If you get a call from someone offering a free cancer screening, turn them down. These tests aren't free and they need to be performed by your doctor, if you actually need one.
Unfortunately, North Spokane's Kathleen Murbach realized all this too late. She ended up giving a caller personal information about her health, including account numbers and more.
Murbach says she got a call from someone who said she was eligible through Medicare for a free Cancer Screening Test. A swab would be mailed to her, she'd use it and then mail it back.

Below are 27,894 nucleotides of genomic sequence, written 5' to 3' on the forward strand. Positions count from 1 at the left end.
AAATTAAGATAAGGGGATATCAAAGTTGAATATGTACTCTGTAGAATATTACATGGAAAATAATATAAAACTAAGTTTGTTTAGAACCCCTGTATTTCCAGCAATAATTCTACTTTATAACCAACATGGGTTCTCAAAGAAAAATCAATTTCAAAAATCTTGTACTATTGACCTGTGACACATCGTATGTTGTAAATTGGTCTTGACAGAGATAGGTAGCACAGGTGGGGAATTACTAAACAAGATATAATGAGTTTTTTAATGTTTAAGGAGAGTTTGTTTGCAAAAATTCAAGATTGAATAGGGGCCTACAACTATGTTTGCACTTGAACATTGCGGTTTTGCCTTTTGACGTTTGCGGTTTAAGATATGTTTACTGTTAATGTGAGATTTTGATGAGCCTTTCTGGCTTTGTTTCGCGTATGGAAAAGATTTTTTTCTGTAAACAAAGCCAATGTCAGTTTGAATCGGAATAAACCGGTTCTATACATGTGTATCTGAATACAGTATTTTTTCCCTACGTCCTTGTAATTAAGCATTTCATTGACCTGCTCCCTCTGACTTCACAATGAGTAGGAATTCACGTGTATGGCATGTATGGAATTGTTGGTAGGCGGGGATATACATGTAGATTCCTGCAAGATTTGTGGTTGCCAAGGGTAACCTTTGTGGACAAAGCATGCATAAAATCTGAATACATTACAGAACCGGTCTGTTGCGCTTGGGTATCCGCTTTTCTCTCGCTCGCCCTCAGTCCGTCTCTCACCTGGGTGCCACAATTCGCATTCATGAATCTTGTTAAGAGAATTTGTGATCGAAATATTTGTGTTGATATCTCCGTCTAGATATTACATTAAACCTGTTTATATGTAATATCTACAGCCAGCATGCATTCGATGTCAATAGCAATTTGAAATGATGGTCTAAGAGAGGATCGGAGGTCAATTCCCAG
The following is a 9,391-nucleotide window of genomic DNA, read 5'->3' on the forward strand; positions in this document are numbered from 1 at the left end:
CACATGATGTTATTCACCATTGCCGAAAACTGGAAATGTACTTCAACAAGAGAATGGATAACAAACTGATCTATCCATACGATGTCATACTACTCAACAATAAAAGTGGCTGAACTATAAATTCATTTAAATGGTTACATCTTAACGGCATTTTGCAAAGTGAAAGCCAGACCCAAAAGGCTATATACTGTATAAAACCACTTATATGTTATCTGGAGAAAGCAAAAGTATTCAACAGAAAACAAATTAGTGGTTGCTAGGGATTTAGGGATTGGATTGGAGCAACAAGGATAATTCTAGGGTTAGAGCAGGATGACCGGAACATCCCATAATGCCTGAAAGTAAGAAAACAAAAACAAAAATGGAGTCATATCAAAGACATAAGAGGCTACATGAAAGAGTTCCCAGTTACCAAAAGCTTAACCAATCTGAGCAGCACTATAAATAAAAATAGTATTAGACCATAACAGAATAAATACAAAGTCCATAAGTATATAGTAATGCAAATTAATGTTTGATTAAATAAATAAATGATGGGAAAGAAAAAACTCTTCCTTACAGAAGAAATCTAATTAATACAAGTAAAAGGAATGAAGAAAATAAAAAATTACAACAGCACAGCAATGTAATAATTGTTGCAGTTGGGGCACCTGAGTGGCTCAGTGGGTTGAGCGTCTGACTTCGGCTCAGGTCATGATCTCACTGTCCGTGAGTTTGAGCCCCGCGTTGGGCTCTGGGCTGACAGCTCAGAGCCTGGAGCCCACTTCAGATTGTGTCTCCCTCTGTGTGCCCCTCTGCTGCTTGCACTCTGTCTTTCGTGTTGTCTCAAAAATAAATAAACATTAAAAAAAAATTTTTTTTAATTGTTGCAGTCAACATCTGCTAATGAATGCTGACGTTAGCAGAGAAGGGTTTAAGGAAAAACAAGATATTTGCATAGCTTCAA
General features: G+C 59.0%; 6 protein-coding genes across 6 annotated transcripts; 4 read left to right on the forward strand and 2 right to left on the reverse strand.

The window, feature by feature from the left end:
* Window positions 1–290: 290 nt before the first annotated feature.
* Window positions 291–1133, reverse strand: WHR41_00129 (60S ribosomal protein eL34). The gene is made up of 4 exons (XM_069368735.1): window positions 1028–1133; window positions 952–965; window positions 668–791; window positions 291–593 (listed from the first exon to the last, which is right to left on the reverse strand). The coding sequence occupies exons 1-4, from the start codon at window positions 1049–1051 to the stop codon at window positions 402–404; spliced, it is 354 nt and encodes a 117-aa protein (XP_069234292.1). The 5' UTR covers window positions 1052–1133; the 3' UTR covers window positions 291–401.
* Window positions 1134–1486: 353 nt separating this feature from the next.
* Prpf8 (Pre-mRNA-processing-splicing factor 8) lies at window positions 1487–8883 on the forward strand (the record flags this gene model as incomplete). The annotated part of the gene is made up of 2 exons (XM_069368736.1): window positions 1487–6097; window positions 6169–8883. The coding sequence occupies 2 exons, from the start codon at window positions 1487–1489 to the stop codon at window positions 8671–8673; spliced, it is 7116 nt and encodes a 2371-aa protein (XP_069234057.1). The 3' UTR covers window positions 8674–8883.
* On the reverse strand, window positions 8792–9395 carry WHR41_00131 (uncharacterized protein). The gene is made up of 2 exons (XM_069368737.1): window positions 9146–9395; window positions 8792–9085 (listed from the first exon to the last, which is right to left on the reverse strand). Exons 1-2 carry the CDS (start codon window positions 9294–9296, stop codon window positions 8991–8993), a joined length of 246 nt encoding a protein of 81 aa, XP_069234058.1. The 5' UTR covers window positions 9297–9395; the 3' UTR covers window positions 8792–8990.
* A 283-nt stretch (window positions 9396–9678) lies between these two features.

Murbach says cancer runs in her family, so she was anxious to find out if she was at risk.
The problem is, the test never existed, at least not in the way the caller described. Medicare only covers tests and procedures that are deemed medically necessary and it's usually not free.
Medicare generally covers 80 percent of the approved amount. After using "Star-69" on the caller, and finding it didn't go anywhere, Murbach says she realized she'd probably been scammed.
Murbach quickly called Medicare to report what happened and that she gave personal information to a stranger on the phone.
She says she also called Crime Check and the FTC. So she did everything right, just after the fact.
Experts say that impostors could use the information that Murbach gave out to get free health care by stealing her identity or insurance information.